Everyone that has spent time in a gym has seen some interesting things. There can be guys or gals with muscles popping out everywhere, people going crazy intense, people going easy, people doing some really weird looking things, and more.
People tend to watch people. This is true at the gym, airport, food court and many other places. It satisfies our curiosities, but also on a fundamental level, it keeps us safe. If we see others doing some activity that is harmless, then we can have higher confidence we will be safe. A small example is at work or a conference when there is some procedure such as checking in. The newbie may not know what to do, but by taking a moment and watching others, they can follow suit and be fine. Another example is deciding where to eat. Finding a full restaurant with many people usually indicates the food is good. This is a concept of following others is called “consensus” in Robert Cialdini’s book, Influence, here is a link to a quick summary on our webpage.
This concept can be very useful in the gym as well if used properly. As I’ve mentioned, there is a variety of people and experiences in the gym so observing with the right lens is critical to maximizing the usefulness.
The lens to have is one of growth. This means identifying what people are doing right, and what can be improved upon. Regardless of knowledge and skill level, intuition will provide a basis for identifying what is safe and what isn’t. For those still new, as you watch over time, it will be easier to see commonalities and outliers for exercise technique. A way to accelerate this growth is to look at good resources for exercise technique.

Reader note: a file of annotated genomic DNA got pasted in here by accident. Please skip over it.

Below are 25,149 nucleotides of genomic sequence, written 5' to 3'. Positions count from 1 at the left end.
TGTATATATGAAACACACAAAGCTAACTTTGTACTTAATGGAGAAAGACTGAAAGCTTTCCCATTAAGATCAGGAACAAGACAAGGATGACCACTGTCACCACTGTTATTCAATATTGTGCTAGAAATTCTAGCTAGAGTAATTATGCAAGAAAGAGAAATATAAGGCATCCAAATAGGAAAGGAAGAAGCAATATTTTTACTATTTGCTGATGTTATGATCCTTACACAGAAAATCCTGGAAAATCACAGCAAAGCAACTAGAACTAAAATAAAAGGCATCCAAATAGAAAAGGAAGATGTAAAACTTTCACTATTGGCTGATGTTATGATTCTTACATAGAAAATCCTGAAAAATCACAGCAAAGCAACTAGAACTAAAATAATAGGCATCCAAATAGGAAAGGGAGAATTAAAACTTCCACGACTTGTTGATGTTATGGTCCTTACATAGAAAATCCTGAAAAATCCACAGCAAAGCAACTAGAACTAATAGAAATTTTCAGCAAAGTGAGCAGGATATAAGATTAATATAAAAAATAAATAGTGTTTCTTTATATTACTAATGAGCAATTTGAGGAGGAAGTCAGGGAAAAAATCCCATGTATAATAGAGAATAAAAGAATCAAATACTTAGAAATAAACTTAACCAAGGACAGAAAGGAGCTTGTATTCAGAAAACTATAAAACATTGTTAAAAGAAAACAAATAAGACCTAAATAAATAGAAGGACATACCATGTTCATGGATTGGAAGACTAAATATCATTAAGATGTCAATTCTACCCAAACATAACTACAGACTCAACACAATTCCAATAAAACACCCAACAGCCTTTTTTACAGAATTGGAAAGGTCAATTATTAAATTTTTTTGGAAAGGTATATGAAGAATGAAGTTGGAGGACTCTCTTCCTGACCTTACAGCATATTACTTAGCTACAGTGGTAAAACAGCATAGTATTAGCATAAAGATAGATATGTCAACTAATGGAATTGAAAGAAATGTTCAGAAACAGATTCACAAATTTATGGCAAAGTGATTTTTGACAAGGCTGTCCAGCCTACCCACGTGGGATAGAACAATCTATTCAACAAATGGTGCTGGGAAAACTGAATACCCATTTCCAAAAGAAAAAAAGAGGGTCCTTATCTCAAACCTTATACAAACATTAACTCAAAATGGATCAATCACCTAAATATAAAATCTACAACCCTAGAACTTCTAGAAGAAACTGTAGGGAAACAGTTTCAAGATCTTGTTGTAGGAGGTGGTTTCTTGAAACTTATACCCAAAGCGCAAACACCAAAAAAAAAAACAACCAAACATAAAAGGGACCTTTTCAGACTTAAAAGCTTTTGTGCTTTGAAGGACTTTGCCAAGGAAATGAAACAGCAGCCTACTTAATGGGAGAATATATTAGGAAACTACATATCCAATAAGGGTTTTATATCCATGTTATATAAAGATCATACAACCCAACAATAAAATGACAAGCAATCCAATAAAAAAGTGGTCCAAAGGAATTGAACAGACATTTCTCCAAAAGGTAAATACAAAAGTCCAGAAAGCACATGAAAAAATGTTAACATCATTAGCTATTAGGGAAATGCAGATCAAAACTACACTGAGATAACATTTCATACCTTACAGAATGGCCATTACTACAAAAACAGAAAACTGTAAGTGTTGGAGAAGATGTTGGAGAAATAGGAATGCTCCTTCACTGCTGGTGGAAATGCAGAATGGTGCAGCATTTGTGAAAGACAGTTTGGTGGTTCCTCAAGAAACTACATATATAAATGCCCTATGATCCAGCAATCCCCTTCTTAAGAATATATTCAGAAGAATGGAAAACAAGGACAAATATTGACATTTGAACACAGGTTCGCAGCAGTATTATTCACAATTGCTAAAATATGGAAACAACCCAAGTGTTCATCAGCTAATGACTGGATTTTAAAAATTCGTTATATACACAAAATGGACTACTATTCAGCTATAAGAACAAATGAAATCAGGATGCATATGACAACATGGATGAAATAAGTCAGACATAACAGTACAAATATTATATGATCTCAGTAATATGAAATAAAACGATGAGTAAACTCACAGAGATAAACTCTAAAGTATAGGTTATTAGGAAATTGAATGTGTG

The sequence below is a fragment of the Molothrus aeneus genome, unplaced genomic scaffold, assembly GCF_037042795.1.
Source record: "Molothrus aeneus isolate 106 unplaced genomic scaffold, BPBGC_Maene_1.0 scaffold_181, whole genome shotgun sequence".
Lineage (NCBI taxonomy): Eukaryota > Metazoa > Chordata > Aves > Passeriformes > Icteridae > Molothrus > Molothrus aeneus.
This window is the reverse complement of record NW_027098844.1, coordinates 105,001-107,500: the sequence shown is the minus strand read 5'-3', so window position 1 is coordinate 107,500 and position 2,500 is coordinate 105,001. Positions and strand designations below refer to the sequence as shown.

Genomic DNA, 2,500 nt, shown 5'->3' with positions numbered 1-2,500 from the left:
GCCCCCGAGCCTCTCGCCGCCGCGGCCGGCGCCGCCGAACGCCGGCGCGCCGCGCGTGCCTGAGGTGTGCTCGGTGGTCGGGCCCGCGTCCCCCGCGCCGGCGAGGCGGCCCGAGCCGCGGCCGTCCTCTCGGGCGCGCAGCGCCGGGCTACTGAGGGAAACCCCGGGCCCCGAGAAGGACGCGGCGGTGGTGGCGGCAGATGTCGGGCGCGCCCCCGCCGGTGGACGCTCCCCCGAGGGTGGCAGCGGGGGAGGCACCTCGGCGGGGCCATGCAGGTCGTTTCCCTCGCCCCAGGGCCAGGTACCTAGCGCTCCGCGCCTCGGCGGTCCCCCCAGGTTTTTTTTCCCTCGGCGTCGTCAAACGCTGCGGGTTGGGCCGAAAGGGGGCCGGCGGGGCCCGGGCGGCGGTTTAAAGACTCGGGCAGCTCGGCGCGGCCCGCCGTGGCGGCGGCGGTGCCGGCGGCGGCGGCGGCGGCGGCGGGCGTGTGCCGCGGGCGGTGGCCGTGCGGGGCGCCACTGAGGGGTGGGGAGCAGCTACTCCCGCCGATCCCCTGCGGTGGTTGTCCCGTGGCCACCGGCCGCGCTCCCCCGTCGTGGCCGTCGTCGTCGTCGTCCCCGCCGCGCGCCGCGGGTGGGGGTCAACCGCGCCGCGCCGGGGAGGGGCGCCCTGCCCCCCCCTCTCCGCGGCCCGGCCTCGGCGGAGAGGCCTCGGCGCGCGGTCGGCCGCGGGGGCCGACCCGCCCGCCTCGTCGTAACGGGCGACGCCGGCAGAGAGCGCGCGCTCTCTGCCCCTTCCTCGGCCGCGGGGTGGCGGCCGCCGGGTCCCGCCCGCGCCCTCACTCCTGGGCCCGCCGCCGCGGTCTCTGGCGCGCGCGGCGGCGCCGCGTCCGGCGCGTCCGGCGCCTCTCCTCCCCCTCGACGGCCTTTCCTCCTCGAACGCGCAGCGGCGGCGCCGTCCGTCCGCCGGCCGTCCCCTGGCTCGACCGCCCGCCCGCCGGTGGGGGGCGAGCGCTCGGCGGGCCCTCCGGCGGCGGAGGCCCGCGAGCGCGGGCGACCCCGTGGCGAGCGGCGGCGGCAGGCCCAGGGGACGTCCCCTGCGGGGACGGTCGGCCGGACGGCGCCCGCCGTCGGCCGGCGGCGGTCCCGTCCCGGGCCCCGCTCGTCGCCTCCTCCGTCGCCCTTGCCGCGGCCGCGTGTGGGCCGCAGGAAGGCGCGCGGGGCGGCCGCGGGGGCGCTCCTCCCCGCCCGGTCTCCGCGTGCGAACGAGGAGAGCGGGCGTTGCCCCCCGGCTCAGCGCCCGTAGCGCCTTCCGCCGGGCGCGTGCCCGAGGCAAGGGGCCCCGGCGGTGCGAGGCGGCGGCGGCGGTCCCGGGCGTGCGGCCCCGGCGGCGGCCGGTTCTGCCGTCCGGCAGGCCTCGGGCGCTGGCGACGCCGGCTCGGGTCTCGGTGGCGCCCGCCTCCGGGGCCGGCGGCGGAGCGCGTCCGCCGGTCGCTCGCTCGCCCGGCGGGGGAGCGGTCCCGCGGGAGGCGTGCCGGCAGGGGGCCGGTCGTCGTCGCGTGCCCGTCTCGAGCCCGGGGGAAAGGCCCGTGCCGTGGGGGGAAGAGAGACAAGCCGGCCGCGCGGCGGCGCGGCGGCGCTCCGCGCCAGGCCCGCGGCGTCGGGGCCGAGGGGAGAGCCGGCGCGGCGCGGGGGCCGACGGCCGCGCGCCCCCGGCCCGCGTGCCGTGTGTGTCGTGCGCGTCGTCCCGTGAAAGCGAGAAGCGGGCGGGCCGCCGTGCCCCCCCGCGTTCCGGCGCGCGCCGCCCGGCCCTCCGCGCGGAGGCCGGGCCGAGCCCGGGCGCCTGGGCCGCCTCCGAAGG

One good resource is here on the CrossFit website. Some people bash CrossFit and say there is poor form, but it is like many things where many do it properly and some do not. The craziness of poor form tends to stick in people’s minds more than proper form, but it is still a worthwhile resource.
Another resource is Strength Training Anatomy by Frederic Delavier as it has amazing illustrations showing exercises per muscle groups. Understanding what the muscle looks like and how it functions can aid in correctly performing the movement.
There are some people that love Arnold and some that don’t but his book, The New Encyclopedia of Modern Bodybuilding is another wonderful resource for weight training.
The last resource is a bit of a shameless mention, but it is still valuable in my biased opinion. Your Future with Fitness is written by yours truly and gives a good foundation towards being effective with your workouts.
Now that we have taken a bit of a detour with some resources, we can get back on the main topic. Watching people at the gym can be beneficial for those with experience as well. As we train more, we need to maintain vigilance in our own form. Our body is great at adapting to make a movement easier, such as bending the back during shoulder press to engage the larger pectoralis major (chest) muscles. The issue is that through this change in movement, it increases the likelihood of injury. As such, we must maintain our focus on form.
The exercise or weight can be easy, but to continue our progress we increase the weight, which brings us to the need for attention again. A good way is by keeping ourselves honest by using mirrors for feedback and asking a workout partner to correct us if our form is slipping.
Keeping a growth and learning mindset can help us learn from others. The gym then becomes a wonderful human experience.